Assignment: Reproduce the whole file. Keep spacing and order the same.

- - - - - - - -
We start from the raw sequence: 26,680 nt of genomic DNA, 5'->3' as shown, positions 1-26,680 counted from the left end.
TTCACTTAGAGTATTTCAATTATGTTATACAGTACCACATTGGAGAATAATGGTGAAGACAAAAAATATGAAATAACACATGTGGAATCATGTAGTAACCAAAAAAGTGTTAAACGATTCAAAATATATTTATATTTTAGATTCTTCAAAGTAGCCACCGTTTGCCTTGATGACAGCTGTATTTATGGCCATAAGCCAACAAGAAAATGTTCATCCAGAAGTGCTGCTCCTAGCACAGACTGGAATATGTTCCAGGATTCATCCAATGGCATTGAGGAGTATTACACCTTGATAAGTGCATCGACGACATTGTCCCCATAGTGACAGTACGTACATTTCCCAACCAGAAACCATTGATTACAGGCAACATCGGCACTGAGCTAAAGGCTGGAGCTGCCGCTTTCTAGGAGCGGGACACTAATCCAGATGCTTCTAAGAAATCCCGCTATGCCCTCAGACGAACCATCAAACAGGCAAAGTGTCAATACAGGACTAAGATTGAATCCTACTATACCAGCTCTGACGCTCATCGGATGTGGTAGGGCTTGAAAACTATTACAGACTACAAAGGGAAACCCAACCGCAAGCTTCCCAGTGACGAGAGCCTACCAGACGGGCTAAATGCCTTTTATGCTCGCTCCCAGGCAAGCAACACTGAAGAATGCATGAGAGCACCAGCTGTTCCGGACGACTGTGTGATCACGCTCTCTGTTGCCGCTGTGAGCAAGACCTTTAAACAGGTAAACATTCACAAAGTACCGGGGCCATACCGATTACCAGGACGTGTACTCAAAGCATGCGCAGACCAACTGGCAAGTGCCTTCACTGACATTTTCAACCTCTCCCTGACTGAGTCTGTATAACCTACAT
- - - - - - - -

We start from the raw sequence: 26,680 nt of genomic DNA, 5'->3' as shown, positions 1-26,680 counted from the left end.
TTCACTTAGAGTATTTCAATTATGTTATACAGTACCACATTGGAGAATAATGGTGAAGACAAAAAATATGAAATAACACATGTGGAATCATGTAGTAACCAAAAAAGTGTTAAACGATTCAAAATATATTTATATTTTAGATTCTTCAAAGTAGCCACCGTTTGCCTTGATGACAGCTGTATTTATGGCCATAAGCCAACAAGAAAATGTTCATCCAGAAGTGCTGCTCCTAGCACAGACTGGAATATGTTCCAGGATTCATCCAATGGCATTGAGGAGTATTACACCTTGATAAGTGCATCGACGACATTGTCCCCATAGTGACAGTACGTACATTTCCCAACCAGAAACCATTGATTACAGGCAACATCGGCACTGAGCTAAAGGCTGGAGCTGCCGCTTTCTAGGAGCGGGACACTAATCCAGATGCTTCTAAGAAATCCCGCTATGCCCTCAGACGAACCATCAAACAGGCAAAGTGTCAATACAGGACTAAGATTGAATCCTACTATACCAGCTCTGACGCTCATCGGATGTGGTAGGGCTTGAAAACTATTACAGACTACAAAGGGAAACCCAACCGCAAGCTTCCCAGTGACGAGAGCCTACCAGACGGGCTAAATGCCTTTTATGCTCGCTCCCAGGCAAGCAACACTGAAGAATGCATGAGAGCACCAGCTGTTCCGGACGACTGTGTGATCACGCTCTCTGTTGCCGCTGTGAGCAAGACCTTTAAACAGGTAAACATTCACAAAGTACCGGGGCCATACCGATTACCAGGACGTGTACTCAAAGCATGCGCAGACCAACTGGCAAGTGCCTTCACTGACATTTTCAACCTCTCCCTGACTGAGTCTGTATAACCTACAT